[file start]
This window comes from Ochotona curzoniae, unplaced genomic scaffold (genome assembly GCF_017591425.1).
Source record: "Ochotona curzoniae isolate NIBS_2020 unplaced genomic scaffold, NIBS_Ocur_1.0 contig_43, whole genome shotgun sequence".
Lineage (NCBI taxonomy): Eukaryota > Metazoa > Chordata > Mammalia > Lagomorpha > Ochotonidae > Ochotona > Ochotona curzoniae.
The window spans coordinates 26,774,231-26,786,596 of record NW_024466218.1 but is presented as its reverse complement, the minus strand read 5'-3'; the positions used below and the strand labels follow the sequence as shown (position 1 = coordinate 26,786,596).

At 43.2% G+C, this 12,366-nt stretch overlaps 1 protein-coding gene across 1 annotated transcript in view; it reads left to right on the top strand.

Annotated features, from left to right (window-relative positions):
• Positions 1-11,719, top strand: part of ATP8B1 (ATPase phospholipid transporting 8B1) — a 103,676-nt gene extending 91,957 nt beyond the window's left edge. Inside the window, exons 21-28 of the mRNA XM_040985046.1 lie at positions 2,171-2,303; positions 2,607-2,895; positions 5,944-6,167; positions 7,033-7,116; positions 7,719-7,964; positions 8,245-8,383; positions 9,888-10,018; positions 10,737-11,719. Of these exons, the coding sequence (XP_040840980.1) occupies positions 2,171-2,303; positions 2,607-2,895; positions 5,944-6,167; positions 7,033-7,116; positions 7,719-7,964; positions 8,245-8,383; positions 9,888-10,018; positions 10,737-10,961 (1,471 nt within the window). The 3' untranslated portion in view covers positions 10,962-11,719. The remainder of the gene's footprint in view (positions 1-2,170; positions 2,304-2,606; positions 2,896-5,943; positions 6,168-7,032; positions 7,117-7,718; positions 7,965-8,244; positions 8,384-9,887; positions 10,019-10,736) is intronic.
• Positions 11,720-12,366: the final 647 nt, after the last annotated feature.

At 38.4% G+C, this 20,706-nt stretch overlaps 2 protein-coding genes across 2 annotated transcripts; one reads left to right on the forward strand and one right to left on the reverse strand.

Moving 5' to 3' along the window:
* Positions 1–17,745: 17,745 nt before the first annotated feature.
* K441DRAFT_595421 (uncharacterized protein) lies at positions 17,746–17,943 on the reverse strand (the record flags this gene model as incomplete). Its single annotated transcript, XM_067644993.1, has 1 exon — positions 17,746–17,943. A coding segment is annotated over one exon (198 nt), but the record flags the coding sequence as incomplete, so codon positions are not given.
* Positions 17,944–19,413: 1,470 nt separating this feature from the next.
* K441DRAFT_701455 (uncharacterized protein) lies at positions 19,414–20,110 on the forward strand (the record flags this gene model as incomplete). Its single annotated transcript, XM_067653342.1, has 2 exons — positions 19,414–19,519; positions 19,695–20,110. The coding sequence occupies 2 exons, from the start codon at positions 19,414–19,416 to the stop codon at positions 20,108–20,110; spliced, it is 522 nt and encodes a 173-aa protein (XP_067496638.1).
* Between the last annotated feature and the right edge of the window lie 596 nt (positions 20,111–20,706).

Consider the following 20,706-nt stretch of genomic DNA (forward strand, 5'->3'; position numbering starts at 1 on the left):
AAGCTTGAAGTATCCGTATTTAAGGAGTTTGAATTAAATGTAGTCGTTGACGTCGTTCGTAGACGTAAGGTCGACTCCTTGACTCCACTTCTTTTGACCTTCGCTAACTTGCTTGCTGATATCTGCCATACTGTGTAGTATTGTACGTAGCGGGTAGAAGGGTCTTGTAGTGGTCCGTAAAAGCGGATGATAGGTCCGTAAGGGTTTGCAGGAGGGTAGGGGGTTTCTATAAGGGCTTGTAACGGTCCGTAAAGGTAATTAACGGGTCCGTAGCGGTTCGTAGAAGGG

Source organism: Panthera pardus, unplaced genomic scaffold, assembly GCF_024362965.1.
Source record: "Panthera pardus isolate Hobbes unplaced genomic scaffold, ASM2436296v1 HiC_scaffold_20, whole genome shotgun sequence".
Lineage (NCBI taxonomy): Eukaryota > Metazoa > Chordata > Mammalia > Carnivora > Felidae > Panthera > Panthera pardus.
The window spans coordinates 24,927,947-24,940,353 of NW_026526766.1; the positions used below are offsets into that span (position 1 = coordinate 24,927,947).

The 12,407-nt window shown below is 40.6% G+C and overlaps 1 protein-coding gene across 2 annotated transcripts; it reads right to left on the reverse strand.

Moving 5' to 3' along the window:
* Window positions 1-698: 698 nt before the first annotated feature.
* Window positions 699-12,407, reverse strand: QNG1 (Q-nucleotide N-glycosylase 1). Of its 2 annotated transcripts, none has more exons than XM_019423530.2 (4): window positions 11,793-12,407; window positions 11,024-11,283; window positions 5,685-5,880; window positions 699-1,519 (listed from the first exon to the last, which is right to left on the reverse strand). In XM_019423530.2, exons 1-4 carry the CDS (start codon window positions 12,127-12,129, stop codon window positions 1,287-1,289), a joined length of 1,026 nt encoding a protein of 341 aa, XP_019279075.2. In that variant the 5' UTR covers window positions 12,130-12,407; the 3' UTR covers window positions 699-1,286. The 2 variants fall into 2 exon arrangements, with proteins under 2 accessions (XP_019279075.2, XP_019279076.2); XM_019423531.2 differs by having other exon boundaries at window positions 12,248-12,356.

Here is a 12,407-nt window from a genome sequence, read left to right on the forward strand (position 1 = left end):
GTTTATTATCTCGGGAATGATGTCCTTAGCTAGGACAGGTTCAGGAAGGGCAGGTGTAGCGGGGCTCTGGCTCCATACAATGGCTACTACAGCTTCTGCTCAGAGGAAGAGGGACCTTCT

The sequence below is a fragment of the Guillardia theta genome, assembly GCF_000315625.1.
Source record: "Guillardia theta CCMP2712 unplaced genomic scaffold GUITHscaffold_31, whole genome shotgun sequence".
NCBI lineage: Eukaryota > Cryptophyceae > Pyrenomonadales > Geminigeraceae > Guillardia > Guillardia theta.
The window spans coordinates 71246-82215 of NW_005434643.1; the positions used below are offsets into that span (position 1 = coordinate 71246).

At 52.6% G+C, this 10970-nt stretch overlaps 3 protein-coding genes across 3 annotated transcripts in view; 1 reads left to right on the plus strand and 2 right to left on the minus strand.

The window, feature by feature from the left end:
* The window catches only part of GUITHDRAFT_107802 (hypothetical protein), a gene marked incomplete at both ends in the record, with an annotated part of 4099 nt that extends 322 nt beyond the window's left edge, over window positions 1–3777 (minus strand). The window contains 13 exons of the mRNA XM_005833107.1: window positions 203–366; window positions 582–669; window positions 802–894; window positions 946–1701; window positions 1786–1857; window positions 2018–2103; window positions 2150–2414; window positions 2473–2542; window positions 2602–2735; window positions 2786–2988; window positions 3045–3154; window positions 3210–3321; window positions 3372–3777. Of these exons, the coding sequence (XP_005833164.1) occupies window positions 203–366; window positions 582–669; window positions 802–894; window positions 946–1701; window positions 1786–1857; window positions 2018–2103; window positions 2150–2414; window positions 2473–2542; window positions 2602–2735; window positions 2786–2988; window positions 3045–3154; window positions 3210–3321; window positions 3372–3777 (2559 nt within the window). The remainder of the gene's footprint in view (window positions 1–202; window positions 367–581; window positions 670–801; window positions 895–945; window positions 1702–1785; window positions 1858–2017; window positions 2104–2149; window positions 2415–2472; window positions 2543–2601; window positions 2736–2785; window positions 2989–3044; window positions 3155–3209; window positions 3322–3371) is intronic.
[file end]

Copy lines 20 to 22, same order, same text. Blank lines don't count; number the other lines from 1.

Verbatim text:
Lineage (NCBI taxonomy): Eukaryota > Metazoa > Chordata > Mammalia > Carnivora > Felidae > Panthera > Panthera pardus.
The window spans coordinates 24,927,947-24,940,353 of NW_026526766.1; the positions used below are offsets into that span (position 1 = coordinate 24,927,947).

The 12,407-nt window shown below is 40.6% G+C and overlaps 1 protein-coding gene across 2 annotated transcripts; it reads right to left on the reverse strand.